Last Friday, my friend and colleague Bart Persoons and I got a request to do a double-check on some pixels. While checking, we thought of a solution that would let less technical people do a double-check by themselves more easily. The result? A JavaScript bookmark.

Why do we need this?

As a web analyst with a technical background, I’m familiar with using developer tools to check if a tag is loaded onto a page. But other less technical people, are less familiar with the checking process. Normally it takes roughly 4 steps:

  • Go to a page
  • hit F12
  • hit the network tab
  • filter on your tag and see if it appears

Oh, and don’t forget to refresh the page first

Most platforms have their own testing tools (e.g. Google’s Tag Assistant), but we thought there might be room for a general simplified one. So, let’s get to it.

The Tag Checker bookmark functionality

The bookmark just has to do one simple thing: check the website for a tag. So all the tag does is check the body of the website for something you tell it to check:

Tag checker bookmark crazyegg check

In this example, I’m just checking for Crazy Egg base URL. You can make this as specific as you want and check the complete URL of the tag. If you hit okay, an alert will tell you if your input is present on the website:

Tag checker bookmark response

That’s all there’s to it.

The Tag Checker bookmark snippet

All there’s left to do is add the Tag Checker code to a bookmark. Create a new bookmark and use the code below as the page URL:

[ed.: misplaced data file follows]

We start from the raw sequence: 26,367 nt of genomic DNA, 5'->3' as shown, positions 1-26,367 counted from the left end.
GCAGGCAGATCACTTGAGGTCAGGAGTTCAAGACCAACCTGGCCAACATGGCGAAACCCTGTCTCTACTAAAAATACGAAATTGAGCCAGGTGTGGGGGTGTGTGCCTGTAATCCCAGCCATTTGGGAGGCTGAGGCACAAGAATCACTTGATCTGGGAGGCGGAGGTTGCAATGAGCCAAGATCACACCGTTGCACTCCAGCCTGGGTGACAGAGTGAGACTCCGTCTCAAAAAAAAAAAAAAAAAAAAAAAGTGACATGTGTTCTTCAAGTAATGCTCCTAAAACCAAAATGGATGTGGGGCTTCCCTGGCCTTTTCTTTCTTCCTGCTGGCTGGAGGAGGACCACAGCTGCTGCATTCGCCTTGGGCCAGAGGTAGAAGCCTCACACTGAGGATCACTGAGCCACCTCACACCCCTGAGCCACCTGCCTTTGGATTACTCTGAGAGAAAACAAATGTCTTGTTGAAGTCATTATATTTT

Note that this bookmark code contains tracking with Google Analytics. If you don’t want your Tag Checker usage to be tracked, read the Tracking part further down in this post.

In Google Chrome, adding the bookmark looks like this:

Tag Checker bookmark insert

Adding the bookmark to Google Chrome. Fill out the JavaScript code in the URL input field.

The Tag Checker bookmark code

The code behind the bookmark is pretty basic. Let’s look at the beautified JavaScript code snippet:

var question = "Fill out your tag URL:";
      txt = prompt(question);
      response = 'Not present';
      if (txt != null) {
        txt = txt.replace(/&/g, "&");
        if(document.body.innerHTML.indexOf(txt) !== -1){response='Present';}
      timg = new Image();
      tstring = ''+new Date().getTime()+'&cid='+document.location.hostname+'&t=event&ec=PixelCheck&ea=''&el='+response+'&cd1='+txt;
      timg.src = tstring;

The code has four basic parts:

  • Prompt: the bookmark asks you for input: we choose to ask for a tag URL, as the HTML output of a tag may very from system to system.
  • Check for the tag URL: we check if the text of the input field has an index in the body of the website. If so, it’s 0 or higher and present. If not, it’s -1 and not present. If your tag isn’t placed directly in the body of the website, the bookmark won’t find the tag.
  • Tracking: as web analyst, we like to measure everything. So to measure the use of this bookmark, we’ve added tracking with the Google Analytics Measurement Protocol. We track the response (Present or Not present), the URL that the bookmark is used on, and the input that you want to check. If you do not want to be tracked, remove the lines from timg = new Image(); to timg.src = tstring; and regenerate the bookmark via
  • Response: alert the response to the user.

Empower your colleagues and partners

If you’re someone who manages tags, and want to allow your colleagues or partners to easily check their tags without the need to login or enable debugging, share them this bookmark. If you’re someone who briefs a lot of tags to other companies or websites, use this to check if the tags are on the page you need them to be.

Leave a Reply